This is an archived article that was published on sltrib.com in 2012, and information in the article may be outdated. It is provided only for personal research purposes and may not be reprinted.
When President Barack Obama announced his support of same-sex marriage, I was thrilled. But I also was filled with a sense of dread about the maelstrom that was sure to follow. I knew it was coming because there was a time when I would have been a part of it.
Now here I am, planning to be at the White House for a reception to mark gay pride month. It's an event I never thought I would be attending.
The night my 37-year-old daughter, Cholene, called and told me she is gay, I felt as though the air had been sucked out of the room. I was beyond devastated. I had been an evangelical Christian for more than 30 years and thought this was the worst thing that could happen to a parent, to a Christian, to me.
Cholene had given us many reasons to be proud of her she was a graduate of the U.S. Air Force Academy, the second woman to fly the U-2 spy plane and then a captain for a commercial airline. In my experience, "gay pride" was not on the acceptable list of parental bragging rights.
I begged God to change her. But instead, God changed me.
I had always known that I had a problem with unconditional love, but I thought if I followed all the "rules" and "worked" for God and his kingdom, I would get a pass on the love thing.
In 2004, Cholene emailed me to say that she and her partner were getting married. I didn't take it well at all. One morning as I was driving to work, I actually asked God, "What event could a parent be asked to attend that would be worse than this?"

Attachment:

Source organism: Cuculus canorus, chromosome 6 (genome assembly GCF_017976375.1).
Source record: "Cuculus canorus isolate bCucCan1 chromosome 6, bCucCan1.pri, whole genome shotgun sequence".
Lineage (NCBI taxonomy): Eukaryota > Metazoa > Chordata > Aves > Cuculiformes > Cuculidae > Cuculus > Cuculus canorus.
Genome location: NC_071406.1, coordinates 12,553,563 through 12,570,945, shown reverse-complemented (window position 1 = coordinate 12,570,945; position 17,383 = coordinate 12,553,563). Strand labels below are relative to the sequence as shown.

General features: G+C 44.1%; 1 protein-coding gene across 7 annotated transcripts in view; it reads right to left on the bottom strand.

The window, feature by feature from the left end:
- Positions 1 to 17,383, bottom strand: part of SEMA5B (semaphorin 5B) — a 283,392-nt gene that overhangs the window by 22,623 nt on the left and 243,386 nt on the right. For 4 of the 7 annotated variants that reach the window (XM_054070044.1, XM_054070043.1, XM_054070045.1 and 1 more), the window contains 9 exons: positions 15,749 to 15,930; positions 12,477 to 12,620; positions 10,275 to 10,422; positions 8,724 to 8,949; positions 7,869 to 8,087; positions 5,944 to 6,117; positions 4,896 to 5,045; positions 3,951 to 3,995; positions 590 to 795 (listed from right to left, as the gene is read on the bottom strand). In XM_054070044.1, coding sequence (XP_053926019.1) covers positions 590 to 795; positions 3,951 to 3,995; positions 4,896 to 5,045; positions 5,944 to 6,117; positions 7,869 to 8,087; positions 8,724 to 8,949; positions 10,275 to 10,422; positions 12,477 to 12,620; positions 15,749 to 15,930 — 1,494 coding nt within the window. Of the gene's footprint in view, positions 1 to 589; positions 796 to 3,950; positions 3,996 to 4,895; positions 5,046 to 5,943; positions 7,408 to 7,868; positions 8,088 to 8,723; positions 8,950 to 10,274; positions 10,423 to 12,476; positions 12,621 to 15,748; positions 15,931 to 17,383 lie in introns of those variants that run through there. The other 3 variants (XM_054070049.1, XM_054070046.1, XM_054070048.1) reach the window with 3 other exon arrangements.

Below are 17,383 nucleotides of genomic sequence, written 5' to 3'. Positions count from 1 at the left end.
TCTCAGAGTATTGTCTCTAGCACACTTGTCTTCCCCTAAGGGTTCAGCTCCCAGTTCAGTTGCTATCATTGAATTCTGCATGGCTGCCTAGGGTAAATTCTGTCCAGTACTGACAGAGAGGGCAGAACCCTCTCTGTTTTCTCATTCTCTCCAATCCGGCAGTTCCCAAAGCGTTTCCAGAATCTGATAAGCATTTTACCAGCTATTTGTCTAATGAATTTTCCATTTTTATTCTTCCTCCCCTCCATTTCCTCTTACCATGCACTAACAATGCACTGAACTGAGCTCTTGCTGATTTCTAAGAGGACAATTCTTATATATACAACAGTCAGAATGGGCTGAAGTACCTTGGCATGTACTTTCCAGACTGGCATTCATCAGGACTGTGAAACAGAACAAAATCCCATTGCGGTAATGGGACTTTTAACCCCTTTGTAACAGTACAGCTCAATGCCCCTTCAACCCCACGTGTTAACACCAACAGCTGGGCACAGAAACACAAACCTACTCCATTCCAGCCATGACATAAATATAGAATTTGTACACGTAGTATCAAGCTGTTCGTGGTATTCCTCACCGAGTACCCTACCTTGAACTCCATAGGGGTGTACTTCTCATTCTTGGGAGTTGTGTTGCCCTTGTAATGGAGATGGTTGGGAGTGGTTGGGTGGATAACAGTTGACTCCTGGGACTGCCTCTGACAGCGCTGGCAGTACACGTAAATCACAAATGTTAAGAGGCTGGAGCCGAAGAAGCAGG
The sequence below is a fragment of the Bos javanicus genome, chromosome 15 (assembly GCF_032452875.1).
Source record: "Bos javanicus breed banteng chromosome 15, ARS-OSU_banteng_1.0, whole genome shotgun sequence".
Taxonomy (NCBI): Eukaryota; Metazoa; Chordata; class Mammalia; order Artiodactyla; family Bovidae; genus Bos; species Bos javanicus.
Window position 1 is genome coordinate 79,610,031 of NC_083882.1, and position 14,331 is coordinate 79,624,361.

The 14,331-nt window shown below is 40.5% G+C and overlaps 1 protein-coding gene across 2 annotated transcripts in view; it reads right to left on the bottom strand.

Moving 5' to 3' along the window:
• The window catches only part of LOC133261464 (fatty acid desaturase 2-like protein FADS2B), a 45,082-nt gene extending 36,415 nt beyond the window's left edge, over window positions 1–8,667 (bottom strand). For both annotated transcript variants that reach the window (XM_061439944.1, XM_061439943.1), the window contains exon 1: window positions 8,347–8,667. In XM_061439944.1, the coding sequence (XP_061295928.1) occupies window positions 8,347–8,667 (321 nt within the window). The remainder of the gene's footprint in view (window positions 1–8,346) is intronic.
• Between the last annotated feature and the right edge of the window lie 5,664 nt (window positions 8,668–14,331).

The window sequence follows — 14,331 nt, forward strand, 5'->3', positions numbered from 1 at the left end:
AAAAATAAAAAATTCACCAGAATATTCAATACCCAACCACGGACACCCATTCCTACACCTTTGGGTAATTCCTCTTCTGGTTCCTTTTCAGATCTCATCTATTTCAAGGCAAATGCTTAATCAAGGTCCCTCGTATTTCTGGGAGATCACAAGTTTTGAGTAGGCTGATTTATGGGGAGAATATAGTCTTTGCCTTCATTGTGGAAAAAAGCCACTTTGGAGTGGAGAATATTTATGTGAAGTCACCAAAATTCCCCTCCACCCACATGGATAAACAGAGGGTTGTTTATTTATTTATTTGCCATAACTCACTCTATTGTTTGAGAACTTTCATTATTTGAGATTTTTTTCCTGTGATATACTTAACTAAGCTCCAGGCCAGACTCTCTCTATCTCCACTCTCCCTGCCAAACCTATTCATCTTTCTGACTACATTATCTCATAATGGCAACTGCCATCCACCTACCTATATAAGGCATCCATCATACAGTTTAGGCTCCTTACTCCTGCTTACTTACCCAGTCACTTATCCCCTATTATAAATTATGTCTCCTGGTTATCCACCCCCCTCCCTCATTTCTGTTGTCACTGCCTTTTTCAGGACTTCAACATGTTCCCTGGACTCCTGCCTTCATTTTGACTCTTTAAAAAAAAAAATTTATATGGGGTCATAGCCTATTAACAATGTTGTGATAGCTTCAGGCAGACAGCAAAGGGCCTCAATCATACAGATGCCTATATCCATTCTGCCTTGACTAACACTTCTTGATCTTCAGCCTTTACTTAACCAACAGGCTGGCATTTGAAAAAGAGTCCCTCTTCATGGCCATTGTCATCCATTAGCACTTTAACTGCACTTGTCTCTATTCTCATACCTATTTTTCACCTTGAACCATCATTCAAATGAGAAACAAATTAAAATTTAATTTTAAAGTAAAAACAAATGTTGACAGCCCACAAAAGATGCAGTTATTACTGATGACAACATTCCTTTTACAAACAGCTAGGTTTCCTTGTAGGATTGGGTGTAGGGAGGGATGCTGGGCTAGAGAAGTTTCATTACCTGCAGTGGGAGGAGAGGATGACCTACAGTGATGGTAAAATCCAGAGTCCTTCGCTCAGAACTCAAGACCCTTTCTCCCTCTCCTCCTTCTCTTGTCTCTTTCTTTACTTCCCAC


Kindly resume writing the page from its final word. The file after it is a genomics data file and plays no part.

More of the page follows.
His answer was short a funeral.
That got my attention.
By the time we arrived in Massachusetts for Cholene's wedding, God was already there. I have never felt his presence and love as I did that weekend perhaps because it was so unexpected. It was then that my heart began to change. I told Cholene that her wedding rocked my world, and my world needed to be rocked.
I have learned since then that Cholene knew she was gay ever since she was a little girl. She got the message from pastors, Sunday school teachers, Christian leaders and even her parents that she was an abomination to God and didn't deserve his love. I have agonized over this. People have said, "But you didn't know she was gay." What difference does that make? Our behavior was unconscionable, not only as parents, but also as Christians.
Thankfully, she received the message from God himself that he loved her.
I have had a dramatic change of heart since first learning of Cholene's homosexuality. Call it a paradigm shift, an epiphany or just plain coming to my senses. Whatever it was, I know this: God was behind it. I would give anything to have a do-over for those years when we hurt Cholene so terribly, so I'm on a mission to help keep other families from making our mistakes. Our story did not end in tragedy as so many do. But it could have.
I can't forget where I was before. My thinking is so different now that I find myself being upset with those who aren't "there" yet. Now, the lessons I have learned about unconditional love for the gay community need to be applied to those who are exactly where I was for so many years.
Love cannot be legislated, politicized, forced or faked. It comes from God. I have said many times that change will come one heart at a time, and only God can change a heart if we will just get out of God's way.
Shari Johnson is the author of the recently published memoir Above All Things and serves as the president of the PFLAG chapter in Odessa, Texas.